|This sign next to the Hudson River is a chilling reminder that the effect of pollution remains long into the future. |
It is up to us to be the change we wish to see.
"The Movement of the People"
Published in the Namib Times, 19 April 2013.
By Marcia Stanton
Peacefully rowing down the Cuyahoga River in your boat, you think all if fine until suddenly the river catches on fire. You go to the Hudson River to catch a fish, but there is a sign that says fishing is banned because the fish are so contaminated with toxins they cannot be safely eaten. You sit under a tree to listen to the birds but you hear none. You look up and there are no birds to be found. You find out that the culprit is the pesticide DDT and it is also being detected in human breast milk resulting in 15% of infant deaths. You decide to visit Storm King Mountain, a park renowned for its natural beauty, only to find that it is the proposed site for the largest power plant of its kind in the world.
You move to a new village called Love Canal. A few years later, people start reporting an alarming number of miscarriages, cancer cases and nervous disorders. Some 56% of children are born with a birth defect. Children playing in the rain puddles come back home with burns on their hands and faces from the water. A few years later you find out that your village had been built on top of 21,000 tons of toxic waste. Suddenly the government advises you to stop eating the fruits and vegetables you grow in your yard and to stop drinking the water. In fact, they advise you to move.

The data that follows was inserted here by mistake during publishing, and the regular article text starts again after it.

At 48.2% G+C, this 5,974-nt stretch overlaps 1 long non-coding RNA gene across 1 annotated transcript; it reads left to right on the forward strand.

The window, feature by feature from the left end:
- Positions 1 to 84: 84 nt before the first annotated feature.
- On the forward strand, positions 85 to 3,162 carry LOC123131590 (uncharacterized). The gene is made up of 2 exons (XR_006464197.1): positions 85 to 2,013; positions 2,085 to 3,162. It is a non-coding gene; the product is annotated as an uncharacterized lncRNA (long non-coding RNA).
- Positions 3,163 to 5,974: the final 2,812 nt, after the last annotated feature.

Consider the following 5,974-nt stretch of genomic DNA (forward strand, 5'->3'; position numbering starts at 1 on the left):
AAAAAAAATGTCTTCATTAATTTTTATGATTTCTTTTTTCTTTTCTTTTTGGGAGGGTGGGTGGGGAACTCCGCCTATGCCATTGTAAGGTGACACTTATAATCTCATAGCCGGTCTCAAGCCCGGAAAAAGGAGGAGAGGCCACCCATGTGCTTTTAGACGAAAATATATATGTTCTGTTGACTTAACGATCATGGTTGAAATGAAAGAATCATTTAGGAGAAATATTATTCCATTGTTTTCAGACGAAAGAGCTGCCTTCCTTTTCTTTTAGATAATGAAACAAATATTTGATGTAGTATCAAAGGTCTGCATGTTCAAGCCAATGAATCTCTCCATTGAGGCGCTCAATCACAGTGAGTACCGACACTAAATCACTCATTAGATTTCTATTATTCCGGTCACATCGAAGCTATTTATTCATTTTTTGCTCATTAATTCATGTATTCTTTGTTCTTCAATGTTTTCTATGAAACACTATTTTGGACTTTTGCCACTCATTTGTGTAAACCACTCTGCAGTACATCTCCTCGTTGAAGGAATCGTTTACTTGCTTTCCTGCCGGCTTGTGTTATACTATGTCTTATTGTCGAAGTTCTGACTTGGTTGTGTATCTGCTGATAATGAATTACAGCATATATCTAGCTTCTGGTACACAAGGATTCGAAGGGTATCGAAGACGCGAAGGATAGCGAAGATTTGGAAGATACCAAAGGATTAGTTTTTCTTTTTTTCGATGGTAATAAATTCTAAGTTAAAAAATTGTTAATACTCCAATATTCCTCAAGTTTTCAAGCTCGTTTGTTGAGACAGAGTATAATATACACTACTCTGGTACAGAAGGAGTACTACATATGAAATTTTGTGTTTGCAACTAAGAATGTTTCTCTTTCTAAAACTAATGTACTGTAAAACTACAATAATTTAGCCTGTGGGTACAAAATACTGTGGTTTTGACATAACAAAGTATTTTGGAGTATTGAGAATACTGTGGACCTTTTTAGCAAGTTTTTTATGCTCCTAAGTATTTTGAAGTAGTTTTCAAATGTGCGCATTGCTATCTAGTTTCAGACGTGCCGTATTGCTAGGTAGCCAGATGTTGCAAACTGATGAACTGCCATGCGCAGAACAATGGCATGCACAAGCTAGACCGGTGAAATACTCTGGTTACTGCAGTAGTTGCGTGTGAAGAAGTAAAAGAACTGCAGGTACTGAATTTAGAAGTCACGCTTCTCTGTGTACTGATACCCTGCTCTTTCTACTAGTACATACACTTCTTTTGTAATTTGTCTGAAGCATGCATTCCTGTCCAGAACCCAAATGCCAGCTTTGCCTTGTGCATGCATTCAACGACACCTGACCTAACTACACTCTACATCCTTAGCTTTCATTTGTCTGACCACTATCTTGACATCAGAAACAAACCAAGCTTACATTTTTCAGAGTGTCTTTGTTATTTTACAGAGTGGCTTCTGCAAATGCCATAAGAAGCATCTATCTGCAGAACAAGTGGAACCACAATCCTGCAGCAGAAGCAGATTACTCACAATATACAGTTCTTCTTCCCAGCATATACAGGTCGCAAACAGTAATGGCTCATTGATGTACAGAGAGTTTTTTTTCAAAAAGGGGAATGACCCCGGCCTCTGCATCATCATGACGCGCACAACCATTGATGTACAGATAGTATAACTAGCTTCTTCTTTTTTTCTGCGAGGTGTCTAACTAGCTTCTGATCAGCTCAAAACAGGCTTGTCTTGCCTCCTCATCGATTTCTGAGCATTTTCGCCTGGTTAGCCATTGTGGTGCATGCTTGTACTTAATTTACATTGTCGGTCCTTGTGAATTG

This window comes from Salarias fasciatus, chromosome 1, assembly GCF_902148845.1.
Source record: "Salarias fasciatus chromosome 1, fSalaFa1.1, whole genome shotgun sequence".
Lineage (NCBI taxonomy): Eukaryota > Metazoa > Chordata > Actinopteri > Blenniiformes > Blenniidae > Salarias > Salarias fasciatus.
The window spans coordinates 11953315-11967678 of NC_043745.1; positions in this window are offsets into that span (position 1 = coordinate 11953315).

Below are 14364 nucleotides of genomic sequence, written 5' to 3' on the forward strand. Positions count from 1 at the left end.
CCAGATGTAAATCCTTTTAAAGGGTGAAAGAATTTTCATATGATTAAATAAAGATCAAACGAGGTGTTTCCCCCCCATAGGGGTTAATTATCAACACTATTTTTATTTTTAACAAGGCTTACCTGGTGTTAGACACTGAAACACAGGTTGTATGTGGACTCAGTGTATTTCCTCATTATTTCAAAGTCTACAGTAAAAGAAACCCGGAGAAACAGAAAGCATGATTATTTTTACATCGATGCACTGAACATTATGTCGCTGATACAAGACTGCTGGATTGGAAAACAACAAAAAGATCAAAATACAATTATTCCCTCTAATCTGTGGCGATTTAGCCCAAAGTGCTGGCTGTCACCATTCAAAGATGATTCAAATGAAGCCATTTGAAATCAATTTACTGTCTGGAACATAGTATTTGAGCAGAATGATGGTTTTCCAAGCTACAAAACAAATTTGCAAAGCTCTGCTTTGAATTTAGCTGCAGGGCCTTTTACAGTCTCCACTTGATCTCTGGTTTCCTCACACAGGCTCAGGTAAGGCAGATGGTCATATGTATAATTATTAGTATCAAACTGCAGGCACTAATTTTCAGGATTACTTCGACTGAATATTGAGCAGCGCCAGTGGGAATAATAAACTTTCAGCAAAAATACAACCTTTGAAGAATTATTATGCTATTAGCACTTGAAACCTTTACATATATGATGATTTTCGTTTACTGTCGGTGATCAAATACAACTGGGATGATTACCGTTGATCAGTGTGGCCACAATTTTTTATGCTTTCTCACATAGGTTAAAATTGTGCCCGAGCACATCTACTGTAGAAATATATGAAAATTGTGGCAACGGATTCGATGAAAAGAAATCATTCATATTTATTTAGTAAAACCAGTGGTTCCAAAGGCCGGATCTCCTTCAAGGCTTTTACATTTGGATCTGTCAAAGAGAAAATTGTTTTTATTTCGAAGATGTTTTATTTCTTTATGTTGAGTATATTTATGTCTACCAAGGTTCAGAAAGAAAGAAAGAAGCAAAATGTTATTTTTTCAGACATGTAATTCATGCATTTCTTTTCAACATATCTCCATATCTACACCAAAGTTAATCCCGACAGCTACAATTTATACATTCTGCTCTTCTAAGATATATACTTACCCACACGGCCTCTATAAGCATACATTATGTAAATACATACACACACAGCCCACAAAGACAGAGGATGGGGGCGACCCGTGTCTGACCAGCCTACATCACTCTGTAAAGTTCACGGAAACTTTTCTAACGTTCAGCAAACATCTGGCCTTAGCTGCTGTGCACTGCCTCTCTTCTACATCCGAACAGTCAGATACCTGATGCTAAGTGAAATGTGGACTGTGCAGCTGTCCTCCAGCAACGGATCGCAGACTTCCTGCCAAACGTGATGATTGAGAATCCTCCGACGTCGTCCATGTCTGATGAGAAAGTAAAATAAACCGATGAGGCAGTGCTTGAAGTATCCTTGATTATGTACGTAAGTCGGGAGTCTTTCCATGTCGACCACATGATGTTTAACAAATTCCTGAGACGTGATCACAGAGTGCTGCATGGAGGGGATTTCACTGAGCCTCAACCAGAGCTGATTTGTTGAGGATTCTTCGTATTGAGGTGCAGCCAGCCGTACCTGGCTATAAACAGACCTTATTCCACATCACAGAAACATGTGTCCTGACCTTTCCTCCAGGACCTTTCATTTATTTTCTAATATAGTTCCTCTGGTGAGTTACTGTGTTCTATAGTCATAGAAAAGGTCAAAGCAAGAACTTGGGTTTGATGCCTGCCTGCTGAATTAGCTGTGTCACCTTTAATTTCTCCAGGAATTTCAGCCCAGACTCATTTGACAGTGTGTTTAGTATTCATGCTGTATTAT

You then decide to relocate near the beautiful Susquehanna River, only to be greeted by an eerie siren and to find out that 150,000 litres of radioactive waste has just been released into the river from the local Nuclear Power Station. The consequence: a spike in infant and animal mortality, birth defects and thyroid cancer discovered only years later.
All of these real events happened in the U.S. in the 1960s and 1970s, along with many other similar events. On April 22, 1970, some 20 million people, over 12,000 high schools, 2,000 universities and thousands of community groups protested and called for environmental reform. They called it Earth Day- a grassroots movement of the people. As a result of this movement in the U.S., the Environmental Protection Agency and 8 critical environmental laws were passed to protect the people and the environment.
By 1990, the grassroots Earth Day movement included 200 million people in 141 countries. This facilitated the 1992 United Nations Earth Summit where several international environmental laws were passed. In 2009, the United Nations passed a resolution to designate April 22 as International Mother Earth Day. Now 43 years after the first Earth Day was formed by a grassroots movement of concerned people, over a billion people in 192 countries are raising environmental concerns on the same day making it the largest civic observance in the world.
“Never doubt that a small group of thoughtful, committed citizens can change the world. Indeed, it is the only thing that ever has.”- Margaret Mead